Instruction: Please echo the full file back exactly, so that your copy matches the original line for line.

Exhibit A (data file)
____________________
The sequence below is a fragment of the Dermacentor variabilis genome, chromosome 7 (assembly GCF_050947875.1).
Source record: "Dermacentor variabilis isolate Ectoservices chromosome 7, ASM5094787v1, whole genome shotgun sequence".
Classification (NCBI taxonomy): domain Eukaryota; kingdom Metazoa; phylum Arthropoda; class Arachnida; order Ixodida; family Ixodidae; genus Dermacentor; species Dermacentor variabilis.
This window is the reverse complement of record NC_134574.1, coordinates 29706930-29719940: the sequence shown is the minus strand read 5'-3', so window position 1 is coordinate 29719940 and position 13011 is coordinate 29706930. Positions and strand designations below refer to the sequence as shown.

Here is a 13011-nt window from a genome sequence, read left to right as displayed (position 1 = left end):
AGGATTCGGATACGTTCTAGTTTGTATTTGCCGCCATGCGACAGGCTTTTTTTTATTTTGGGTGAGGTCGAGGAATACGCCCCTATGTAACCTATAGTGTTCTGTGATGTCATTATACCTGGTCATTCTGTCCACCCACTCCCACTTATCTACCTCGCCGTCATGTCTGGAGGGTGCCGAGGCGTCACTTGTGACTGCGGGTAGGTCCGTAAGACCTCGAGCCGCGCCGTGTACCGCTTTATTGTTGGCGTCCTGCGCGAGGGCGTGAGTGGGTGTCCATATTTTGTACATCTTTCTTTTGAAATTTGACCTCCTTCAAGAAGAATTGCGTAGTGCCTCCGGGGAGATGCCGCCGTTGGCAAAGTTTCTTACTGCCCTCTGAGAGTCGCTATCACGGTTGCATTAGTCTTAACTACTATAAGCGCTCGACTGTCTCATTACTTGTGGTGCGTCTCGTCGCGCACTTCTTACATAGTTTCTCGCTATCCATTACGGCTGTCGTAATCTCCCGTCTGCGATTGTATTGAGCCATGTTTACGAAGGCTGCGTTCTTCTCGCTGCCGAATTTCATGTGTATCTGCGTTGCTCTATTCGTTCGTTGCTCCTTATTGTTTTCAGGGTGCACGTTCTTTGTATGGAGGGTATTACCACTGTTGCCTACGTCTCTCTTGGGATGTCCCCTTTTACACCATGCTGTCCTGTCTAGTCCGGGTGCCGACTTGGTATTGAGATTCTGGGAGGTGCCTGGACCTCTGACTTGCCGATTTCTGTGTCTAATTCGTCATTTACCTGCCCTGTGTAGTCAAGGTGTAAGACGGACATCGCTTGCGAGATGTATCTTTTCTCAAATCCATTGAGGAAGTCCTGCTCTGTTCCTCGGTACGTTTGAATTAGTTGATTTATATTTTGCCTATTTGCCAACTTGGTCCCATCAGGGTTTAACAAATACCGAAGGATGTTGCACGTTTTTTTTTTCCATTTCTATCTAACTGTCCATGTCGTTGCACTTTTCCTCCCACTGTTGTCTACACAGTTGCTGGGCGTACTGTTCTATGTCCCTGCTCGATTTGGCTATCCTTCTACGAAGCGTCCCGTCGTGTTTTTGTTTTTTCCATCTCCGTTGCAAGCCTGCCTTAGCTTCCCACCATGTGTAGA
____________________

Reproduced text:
The sequence below is a fragment of the Dermacentor variabilis genome, chromosome 7 (assembly GCF_050947875.1).
Source record: "Dermacentor variabilis isolate Ectoservices chromosome 7, ASM5094787v1, whole genome shotgun sequence".
Classification (NCBI taxonomy): domain Eukaryota; kingdom Metazoa; phylum Arthropoda; class Arachnida; order Ixodida; family Ixodidae; genus Dermacentor; species Dermacentor variabilis.
This window is the reverse complement of record NC_134574.1, coordinates 29706930-29719940: the sequence shown is the minus strand read 5'-3', so window position 1 is coordinate 29719940 and position 13011 is coordinate 29706930. Positions and strand designations below refer to the sequence as shown.

Here is a 13011-nt window from a genome sequence, read left to right as displayed (position 1 = left end):
AGGATTCGGATACGTTCTAGTTTGTATTTGCCGCCATGCGACAGGCTTTTTTTTATTTTGGGTGAGGTCGAGGAATACGCCCCTATGTAACCTATAGTGTTCTGTGATGTCATTATACCTGGTCATTCTGTCCACCCACTCCCACTTATCTACCTCGCCGTCATGTCTGGAGGGTGCCGAGGCGTCACTTGTGACTGCGGGTAGGTCCGTAAGACCTCGAGCCGCGCCGTGTACCGCTTTATTGTTGGCGTCCTGCGCGAGGGCGTGAGTGGGTGTCCATATTTTGTACATCTTTCTTTTGAAATTTGACCTCCTTCAAGAAGAATTGCGTAGTGCCTCCGGGGAGATGCCGCCGTTGGCAAAGTTTCTTACTGCCCTCTGAGAGTCGCTATCACGGTTGCATTAGTCTTAACTACTATAAGCGCTCGACTGTCTCATTACTTGTGGTGCGTCTCGTCGCGCACTTCTTACATAGTTTCTCGCTATCCATTACGGCTGTCGTAATCTCCCGTCTGCGATTGTATTGAGCCATGTTTACGAAGGCTGCGTTCTTCTCGCTGCCGAATTTCATGTGTATCTGCGTTGCTCTATTCGTTCGTTGCTCCTTATTGTTTTCAGGGTGCACGTTCTTTGTATGGAGGGTATTACCACTGTTGCCTACGTCTCTCTTGGGATGTCCCCTTTTACACCATGCTGTCCTGTCTAGTCCGGGTGCCGACTTGGTATTGAGATTCTGGGAGGTGCCTGGACCTCTGACTTGCCGATTTCTGTGTCTAATTCGTCATTTACCTGCCCTGTGTAGTCAAGGTGTAAGACGGACATCGCTTGCGAGATGTATCTTTTCTCAAATCCATTGAGGAAGTCCTGCTCTGTTCCTCGGTACGTTTGAATTAGTTGATTTATATTTTGCCTATTTGCCAACTTGGTCCCATCAGGGTTTAACAAATACCGAAGGATGTTGCACGTTTTTTTTTTCCATTTCTATCTAACTGTCCATGTCGTTGCACTTTTCCTCCCACTGTTGTCTACACAGTTGCTGGGCGTACTGTTCTATGTCCCTGCTCGATTTGGCTATCCTTCTACGAAGCGTCCCGTCGTGTTTTTGTTTTTTCCATCTCCGTTGCAAGCCTGCCTTAGCTTCCCACCATGTGTAGA